UBL, the Universal Business Language, is the product of an international effort to define a royalty-free library of standard electronic XML business documents such as purchase orders and invoices. Developed in an open and accountable OASIS Technical Committee with participation from a variety of industry data standards organizations, UBL is designed to plug directly into existing business, legal, auditing, and records management practices, eliminating the re-keying of data in existing fax- and paper-based supply chains and providing an entry point into electronic commerce for small and medium-sized businesses.
What needs does the solution address
Since its approval as a W3C recommendation in 1998, XML has been adopted in a number of industries as a framework for the definition of the messages exchanged in electronic commerce. The widespread use of XML has led to the development of multiple industry-specific XML versions of such basic documents as purchase orders, shipping notices, and invoices.
While industry-specific data formats have the advantage of maximal optimization for their business context, the existence of different formats to accomplish the same purpose in different business domains is attended by a number of significant disadvantages as well.
The OASIS Universal Business Language (UBL) is intended to help solve these problems by defining a generic XML interchange format for business documents that can be restricted or extended to meet the requirements of particular industries. Specifically, UBL provides the following:
Trading Communties, Interoperability projects, eBusiness Service Providers, eBusiness implementers, eBusiness policy makers.
How to reuse the solution?
UBL is designed to provide a universally understood and recognized syntax for legally binding business documents and to operate within a standard business framework such as ISO 15000 (ebXML) to provide a complete, standards-based infrastructure that can extend the benefits of existing EDI systems to businesses of all sizes. UBL is freely available to everyone without legal encumbrance or licensing fees.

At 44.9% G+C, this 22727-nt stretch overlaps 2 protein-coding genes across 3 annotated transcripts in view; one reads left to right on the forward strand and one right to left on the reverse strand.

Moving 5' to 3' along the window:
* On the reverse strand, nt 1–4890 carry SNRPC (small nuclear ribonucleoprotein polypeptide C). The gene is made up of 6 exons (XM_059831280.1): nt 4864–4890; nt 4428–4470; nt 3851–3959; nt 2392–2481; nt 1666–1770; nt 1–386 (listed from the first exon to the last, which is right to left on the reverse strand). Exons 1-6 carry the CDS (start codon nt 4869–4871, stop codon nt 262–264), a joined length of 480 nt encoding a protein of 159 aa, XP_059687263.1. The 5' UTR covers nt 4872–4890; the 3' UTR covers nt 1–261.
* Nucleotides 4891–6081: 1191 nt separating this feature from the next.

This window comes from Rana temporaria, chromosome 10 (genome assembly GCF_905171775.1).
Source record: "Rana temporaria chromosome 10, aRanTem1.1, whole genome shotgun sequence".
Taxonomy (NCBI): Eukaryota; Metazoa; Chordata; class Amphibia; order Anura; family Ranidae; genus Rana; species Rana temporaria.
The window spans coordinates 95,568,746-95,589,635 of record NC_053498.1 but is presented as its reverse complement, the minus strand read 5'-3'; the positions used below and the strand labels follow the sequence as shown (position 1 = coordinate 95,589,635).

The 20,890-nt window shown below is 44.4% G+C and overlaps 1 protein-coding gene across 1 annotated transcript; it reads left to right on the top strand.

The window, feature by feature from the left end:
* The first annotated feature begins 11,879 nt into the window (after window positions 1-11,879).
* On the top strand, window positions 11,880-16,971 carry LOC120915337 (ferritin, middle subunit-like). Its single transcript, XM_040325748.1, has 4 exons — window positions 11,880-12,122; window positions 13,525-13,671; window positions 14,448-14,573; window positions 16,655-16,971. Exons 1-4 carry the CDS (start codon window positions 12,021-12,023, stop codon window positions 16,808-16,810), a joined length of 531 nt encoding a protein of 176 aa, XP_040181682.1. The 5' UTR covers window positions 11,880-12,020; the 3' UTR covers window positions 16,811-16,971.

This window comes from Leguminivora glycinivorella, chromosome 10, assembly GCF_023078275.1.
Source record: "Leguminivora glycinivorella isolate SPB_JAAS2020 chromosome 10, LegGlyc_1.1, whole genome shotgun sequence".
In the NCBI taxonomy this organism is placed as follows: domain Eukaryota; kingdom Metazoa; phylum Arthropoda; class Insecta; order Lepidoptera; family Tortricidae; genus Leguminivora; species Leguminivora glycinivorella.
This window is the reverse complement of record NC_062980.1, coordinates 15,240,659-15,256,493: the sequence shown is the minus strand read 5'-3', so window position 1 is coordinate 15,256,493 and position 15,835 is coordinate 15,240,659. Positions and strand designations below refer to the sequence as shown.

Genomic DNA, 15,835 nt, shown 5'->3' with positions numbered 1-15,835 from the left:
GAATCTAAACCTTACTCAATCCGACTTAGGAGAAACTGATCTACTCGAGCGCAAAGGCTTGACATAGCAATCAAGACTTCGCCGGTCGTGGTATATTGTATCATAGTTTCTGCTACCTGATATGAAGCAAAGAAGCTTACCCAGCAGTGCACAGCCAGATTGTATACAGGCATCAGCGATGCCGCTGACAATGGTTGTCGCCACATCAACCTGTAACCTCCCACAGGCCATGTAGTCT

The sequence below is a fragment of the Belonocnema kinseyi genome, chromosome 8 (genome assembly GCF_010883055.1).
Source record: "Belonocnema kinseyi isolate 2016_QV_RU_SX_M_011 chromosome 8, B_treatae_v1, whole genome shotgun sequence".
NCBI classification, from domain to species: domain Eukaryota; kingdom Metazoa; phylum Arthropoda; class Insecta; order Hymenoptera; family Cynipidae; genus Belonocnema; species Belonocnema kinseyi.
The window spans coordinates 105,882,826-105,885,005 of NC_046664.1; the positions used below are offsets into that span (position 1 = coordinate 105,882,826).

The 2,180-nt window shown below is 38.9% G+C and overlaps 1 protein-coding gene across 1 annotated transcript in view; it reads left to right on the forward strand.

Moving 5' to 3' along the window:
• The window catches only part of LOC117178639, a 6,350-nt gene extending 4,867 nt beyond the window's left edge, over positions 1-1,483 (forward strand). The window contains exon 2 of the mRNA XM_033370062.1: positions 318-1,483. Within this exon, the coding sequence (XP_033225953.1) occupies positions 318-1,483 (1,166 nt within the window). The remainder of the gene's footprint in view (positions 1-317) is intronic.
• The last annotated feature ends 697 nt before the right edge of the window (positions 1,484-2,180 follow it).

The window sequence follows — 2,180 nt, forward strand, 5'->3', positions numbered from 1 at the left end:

UBL schemas are modular, reusable, and extensible in XML-aware ways. As the first standard implementation of ebXML Core Components Technical Specification 2.01, the UBL Library is based on a conceptual model of information components known as Business Information Entities (BIEs). These components are assembled into specific document models such as Order and Invoice. These document models are then transformed in accordance with UBL Naming and Design Rules into W3C XSD schema syntax. This approach facilitates the creation of UBL-based document types beyond those specified in this release.
The following videos explain how to navigate the UBL standard specification and how UBL addresses specific business requirements including use cases of reuse of UBL for transportation and procurement fields. Finally, the last video shows how UBL can be customized.
Link to public policies
Beginning with the 2005 adoption of UBL for all public sector invoicing in Denmark (a transition that continues to save that government some 100 million euros in labor costs annually), UBL has become through its CEN BII localization the foundation for a number of successful European public procurement frameworks, including EHF (Norway), Svefaktura (Sweden), ePrior (European Commission DIGIT), and PEPPOL, a growing pan-European procurement infrastructure whose participants currently include government agencies from Austria, Denmark, France, Ireland, Italy, Norway, Poland, and Sweden. Other implementations for public and private sector eInvoicing include E-Fatura (Turkey), Factura Electronica (Peru), SimplerInvoicing (the Netherlands), and Tradeshift (global).
UBL has also become foundational to a number of efforts in the transport domain, including eFreight (European Commission - DG MOVE).
In keeping with the original vision of UBL as a standard basis for electronic business in general, UBL is now increasingly used by organizations whose scope extends beyond the generic Buy-Ship-Pay model. These include the European Commission's Textile, Clothing, and Footwear industry group (eBiz-TCF).